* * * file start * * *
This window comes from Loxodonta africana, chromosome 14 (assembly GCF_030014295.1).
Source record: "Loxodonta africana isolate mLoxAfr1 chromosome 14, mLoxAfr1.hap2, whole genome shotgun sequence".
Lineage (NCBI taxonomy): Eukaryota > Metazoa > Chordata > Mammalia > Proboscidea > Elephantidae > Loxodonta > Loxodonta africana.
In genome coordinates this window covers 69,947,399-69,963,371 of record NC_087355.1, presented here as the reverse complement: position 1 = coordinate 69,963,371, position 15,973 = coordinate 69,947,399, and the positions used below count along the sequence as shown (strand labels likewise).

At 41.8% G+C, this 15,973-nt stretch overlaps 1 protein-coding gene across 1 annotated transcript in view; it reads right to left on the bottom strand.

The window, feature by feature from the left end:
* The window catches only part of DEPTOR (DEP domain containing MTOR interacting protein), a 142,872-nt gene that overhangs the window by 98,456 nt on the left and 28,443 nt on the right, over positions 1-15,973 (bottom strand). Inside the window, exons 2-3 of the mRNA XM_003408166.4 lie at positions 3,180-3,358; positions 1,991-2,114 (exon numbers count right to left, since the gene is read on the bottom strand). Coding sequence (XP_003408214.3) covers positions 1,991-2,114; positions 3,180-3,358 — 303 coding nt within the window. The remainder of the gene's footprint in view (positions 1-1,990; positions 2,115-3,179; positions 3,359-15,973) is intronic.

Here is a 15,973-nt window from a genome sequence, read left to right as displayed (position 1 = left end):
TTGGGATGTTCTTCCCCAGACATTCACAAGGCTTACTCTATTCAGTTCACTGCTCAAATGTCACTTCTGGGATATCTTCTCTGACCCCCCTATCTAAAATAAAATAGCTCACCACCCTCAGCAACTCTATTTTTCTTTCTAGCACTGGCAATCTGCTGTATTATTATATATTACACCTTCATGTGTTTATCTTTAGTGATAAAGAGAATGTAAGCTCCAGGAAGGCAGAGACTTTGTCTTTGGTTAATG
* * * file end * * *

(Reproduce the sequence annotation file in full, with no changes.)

This window comes from Loxodonta africana, chromosome 14 (assembly GCF_030014295.1).
Source record: "Loxodonta africana isolate mLoxAfr1 chromosome 14, mLoxAfr1.hap2, whole genome shotgun sequence".
Lineage (NCBI taxonomy): Eukaryota > Metazoa > Chordata > Mammalia > Proboscidea > Elephantidae > Loxodonta > Loxodonta africana.
In genome coordinates this window covers 69,947,399-69,963,371 of record NC_087355.1, presented here as the reverse complement: position 1 = coordinate 69,963,371, position 15,973 = coordinate 69,947,399, and the positions used below count along the sequence as shown (strand labels likewise).

At 41.8% G+C, this 15,973-nt stretch overlaps 1 protein-coding gene across 1 annotated transcript in view; it reads right to left on the bottom strand.

The window, feature by feature from the left end:
* The window catches only part of DEPTOR (DEP domain containing MTOR interacting protein), a 142,872-nt gene that overhangs the window by 98,456 nt on the left and 28,443 nt on the right, over positions 1-15,973 (bottom strand). Inside the window, exons 2-3 of the mRNA XM_003408166.4 lie at positions 3,180-3,358; positions 1,991-2,114 (exon numbers count right to left, since the gene is read on the bottom strand). Coding sequence (XP_003408214.3) covers positions 1,991-2,114; positions 3,180-3,358 — 303 coding nt within the window. The remainder of the gene's footprint in view (positions 1-1,990; positions 2,115-3,179; positions 3,359-15,973) is intronic.

Here is a 15,973-nt window from a genome sequence, read left to right as displayed (position 1 = left end):
TTGGGATGTTCTTCCCCAGACATTCACAAGGCTTACTCTATTCAGTTCACTGCTCAAATGTCACTTCTGGGATATCTTCTCTGACCCCCCTATCTAAAATAAAATAGCTCACCACCCTCAGCAACTCTATTTTTCTTTCTAGCACTGGCAATCTGCTGTATTATTATATATTACACCTTCATGTGTTTATCTTTAGTGATAAAGAGAATGTAAGCTCCAGGAAGGCAGAGACTTTGTCTTTGGTTAATG